Wer war/ist Toronzo Cannon ? - CDs, Vinyl LPs, DVD und mehr
#Growing Up On The Chicago's South Side, armed with the gift of gab and a people person demeanor, Toronzo Cannon wanted to be a social worker. A teacher accused him of wearing his feelings on his sleeve and young Toronzo figured he'd channel that sensitivity. Decades later. those same qualities have equipped him with the perfect skills for a mod-ern bluesman. 'I read, I look, I'm left-handed, and I'm obser-vant,' Cannon says of his standout songwriting and guitar playing. A CTA bus driver for over 20 years, his keen eyes and ears combine with his emotional awareness to turn bus-scene snippets, friends' situations, and personal experience into the kind of blues tunes that inspire repeat lis-tening. 'When I'm on the bus, I take notes at the red light,' he says. 'I have the notes for the guts of six songs in my pocket right now.- His off-kilter, left-handed perspective seems to supply his music with an unexpectedly fresh take that truly represents 21st century blues. However, being a bluesman wasn't even a con-sideration for Cannon until he started playing guitar at 22. Although he grew up in the shadows of the iconic Theresa's Lounge, with his uncles regularly joining the jam sessions, Cannon didn't realize those influences until much later. 'My uncle Ricky was a barback who some-times filled in for bands playing drums and my uncle Peewee was a ladies man who was always at Theresa's,- he recalls.
'Baldwin's Ice Cream was down the street and we'd go at night to get waffle cones and I'd lean over the banister [at Theresa's] and see my uncles. I'd hear the blues streaming out, but I didn't really know who was playing.' Between those late-night excursions and his grandfather's blues records. Cannon ab-sorbed a blues foundation that would later serve him well. 'I listen to a lot of blues stations on satellite [radio] and everyone seems to be singing about 'my woman left me,— he says, explaining his songwriting technique. 'I put in a lot more detail to make people flinch and say. 'Ooh, he's look-ing though my window.' I just take whatever the standard is and go somewhere else. I don't want to go in the same direction; it's too predictable. I ask myself, 'What would a left-handed, Aquarian bluesman do?— Apparently, such a bluesman would make sure that his music respected the past while salut-ing the future with modern-day observances. 'Shine', underscores the point by tackling death — that old blues trope — with an unex-pected treatment.
A delicate ballad with three separate stories sung by Cannon's Chicago blues comrades Mike Wheeler and Joanna Connor, the song addresses suicide, biracial issues, and Armenian history in one well-structured swoop. 'I was thinking of three different ways that people die,' Cannon says of the inspiration for the song. 'I don't like my voice in certain settings, like a soft tone, so I asked Mike and Joanna to sing with me. I sing the last story about Armenians. I didn't know that they were the first Christians in a land full of Muslims. They got slaughtered, but it's not so much about religion as it is intolerance. I wrote the story about the biracial issues because I have a biracial daughter and Joanna has two biracial kids. There are three stories cutting into the next in one song.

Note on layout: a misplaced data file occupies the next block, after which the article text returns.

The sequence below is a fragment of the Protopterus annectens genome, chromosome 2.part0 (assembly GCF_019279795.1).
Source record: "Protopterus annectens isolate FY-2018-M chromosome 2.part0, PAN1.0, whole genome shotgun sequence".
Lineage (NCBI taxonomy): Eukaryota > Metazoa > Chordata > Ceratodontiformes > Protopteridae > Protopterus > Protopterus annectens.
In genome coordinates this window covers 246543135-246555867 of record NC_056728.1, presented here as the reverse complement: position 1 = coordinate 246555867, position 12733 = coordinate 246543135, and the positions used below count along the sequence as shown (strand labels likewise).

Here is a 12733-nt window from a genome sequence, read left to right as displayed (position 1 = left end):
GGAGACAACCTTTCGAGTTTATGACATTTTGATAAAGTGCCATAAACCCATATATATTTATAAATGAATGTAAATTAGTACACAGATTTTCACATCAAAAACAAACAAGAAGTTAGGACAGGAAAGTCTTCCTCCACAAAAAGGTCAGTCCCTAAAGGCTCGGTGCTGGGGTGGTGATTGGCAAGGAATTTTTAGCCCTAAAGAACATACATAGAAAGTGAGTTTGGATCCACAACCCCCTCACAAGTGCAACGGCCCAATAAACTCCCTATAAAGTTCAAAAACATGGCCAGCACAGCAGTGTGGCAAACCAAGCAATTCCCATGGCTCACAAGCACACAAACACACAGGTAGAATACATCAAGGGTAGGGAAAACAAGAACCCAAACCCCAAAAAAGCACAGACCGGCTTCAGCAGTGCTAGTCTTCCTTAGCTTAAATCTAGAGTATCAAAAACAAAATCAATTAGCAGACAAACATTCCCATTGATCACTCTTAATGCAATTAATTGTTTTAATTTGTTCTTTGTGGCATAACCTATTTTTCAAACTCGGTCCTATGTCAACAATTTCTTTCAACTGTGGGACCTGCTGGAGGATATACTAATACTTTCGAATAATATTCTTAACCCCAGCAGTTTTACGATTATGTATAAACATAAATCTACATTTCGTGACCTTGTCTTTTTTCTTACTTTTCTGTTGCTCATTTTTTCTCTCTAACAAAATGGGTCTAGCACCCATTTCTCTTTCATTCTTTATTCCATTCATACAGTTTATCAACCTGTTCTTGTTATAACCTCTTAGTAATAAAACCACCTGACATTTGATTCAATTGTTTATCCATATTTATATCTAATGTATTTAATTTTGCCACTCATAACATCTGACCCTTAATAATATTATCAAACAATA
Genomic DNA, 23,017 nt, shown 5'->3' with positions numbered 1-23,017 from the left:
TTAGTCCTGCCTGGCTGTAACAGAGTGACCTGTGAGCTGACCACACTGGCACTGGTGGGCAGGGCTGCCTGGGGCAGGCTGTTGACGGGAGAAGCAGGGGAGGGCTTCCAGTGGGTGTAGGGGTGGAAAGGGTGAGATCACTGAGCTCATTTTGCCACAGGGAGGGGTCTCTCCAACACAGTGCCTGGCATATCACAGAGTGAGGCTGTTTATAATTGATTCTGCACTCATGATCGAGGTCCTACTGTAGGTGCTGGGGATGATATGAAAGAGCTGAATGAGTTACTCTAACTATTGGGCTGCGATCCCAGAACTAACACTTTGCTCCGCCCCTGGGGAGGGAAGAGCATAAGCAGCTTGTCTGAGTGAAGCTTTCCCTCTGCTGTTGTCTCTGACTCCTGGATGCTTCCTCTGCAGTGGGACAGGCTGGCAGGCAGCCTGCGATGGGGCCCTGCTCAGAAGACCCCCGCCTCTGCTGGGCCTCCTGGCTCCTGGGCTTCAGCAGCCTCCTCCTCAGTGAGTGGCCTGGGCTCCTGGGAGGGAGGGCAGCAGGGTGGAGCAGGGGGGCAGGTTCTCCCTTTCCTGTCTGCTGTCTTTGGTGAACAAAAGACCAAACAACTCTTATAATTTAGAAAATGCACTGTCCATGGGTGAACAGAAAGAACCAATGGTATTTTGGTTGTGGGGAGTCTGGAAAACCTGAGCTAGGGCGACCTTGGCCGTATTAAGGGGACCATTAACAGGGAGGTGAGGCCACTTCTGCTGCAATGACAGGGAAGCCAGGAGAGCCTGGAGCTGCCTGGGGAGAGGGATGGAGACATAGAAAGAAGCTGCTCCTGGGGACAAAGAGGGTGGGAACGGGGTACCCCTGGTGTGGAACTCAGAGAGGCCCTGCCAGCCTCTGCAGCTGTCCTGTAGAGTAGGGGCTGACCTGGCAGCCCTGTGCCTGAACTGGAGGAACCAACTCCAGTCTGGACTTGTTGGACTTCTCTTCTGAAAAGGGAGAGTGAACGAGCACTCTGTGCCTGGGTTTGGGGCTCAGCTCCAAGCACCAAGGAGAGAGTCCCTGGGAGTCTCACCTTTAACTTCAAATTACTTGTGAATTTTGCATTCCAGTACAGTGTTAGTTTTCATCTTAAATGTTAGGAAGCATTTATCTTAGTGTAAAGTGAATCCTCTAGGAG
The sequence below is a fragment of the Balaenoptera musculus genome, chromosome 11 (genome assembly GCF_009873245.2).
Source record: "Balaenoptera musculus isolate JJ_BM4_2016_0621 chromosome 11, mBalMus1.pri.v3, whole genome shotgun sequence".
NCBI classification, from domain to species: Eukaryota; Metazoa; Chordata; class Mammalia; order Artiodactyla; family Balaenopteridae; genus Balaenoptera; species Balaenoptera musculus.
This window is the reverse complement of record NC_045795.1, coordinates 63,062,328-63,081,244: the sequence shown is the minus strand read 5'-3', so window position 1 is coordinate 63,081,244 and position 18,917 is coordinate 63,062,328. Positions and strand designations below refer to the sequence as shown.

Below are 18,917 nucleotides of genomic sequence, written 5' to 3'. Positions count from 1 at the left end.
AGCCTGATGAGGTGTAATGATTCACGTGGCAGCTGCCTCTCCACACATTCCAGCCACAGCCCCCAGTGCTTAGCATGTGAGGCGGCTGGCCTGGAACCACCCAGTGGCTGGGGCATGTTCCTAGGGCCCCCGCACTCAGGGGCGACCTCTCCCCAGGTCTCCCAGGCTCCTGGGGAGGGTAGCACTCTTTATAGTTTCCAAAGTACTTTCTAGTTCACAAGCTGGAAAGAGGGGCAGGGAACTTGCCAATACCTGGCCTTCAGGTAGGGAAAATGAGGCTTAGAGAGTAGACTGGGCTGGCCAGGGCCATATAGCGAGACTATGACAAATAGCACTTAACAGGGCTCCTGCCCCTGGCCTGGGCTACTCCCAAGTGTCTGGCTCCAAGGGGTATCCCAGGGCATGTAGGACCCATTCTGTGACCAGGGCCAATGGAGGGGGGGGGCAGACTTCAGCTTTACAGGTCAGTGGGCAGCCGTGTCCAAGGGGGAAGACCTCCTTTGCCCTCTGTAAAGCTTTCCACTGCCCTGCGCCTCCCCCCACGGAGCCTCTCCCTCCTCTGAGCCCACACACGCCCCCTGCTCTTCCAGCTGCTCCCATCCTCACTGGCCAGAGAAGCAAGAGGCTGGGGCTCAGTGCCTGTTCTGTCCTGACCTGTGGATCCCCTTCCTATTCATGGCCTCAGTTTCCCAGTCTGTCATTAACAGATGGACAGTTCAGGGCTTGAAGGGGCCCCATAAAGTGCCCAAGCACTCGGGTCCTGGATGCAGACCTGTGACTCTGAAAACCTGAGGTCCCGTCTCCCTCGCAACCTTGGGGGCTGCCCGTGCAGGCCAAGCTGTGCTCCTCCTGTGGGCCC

Cannon cites Jimi Hendrix as a major influence on his songwriting and fretwork. 'I used to watch old blues videos to observe how they played be-cause I think in images, and the blues is visual as well as audible. I'd watch videos of Muddy [Waters], Gaternouth Brown and Snooks Eaglin —this was before YouTube,' he says. 'Then I came across a video by the guy named Jimi Hendrix. It freaked me out: it hit me in my chest. It was beautiful to look at while you listened to it.' Cannon's dynamic stage presence clearly recalls Hendrix, but he also appreciates the '60s legend's wordplay. ''In Voodoo Child, (Slight Return) ', people listen and think it's all psychedelic, but dig the words,' he says. 'It was a revolutionary song; 'raising sand' is a Southern term for a fight.' The cultural references and vivid imagery used by Hendrix and bluesmen before and after him are most prominent in the stunning title track of Cannon's album. 'John The Conquer Root' throbs with Delta heat and striking blues phras-ing. The stinging guitar. eerie harp playing, and haunting tale of working a spell with 'a piece of your hair in the palm of my hand,' echoes with the essence of the young blues upstart. 'Gentle Reminder' supplies fitting commentary on who Toronzo Cannon is and what he plays: 'I shouldn't have to say this/ but I'm a blues man through and through/ it's in my walk and my talk/ and the way I play my blues/...my friends say/ why you play the way you do/ I say the blues gotta move on/ this ain't 1952'. Thanks to his finely honed talents, the blues is indeed moving on, in an exciting direction.
At 45, Cannon has dedicated decades of prac-tice and experience to his craft. 'I know what I like to hear and I know that it's the major chords that give me goose bumps.' he says of his playing style. Although his devoted following comments profusely on his daily thought-provoking statuses on Facebook, he considers himself a humble, if thoroughly modern, bluesman. 'I'm just a bus driver who plays the guitar,- he says. 'I want to do my part to keep the genre alive, especially the Chicago blues genre.'
Rosalind Cummings-Yeates, June 2013
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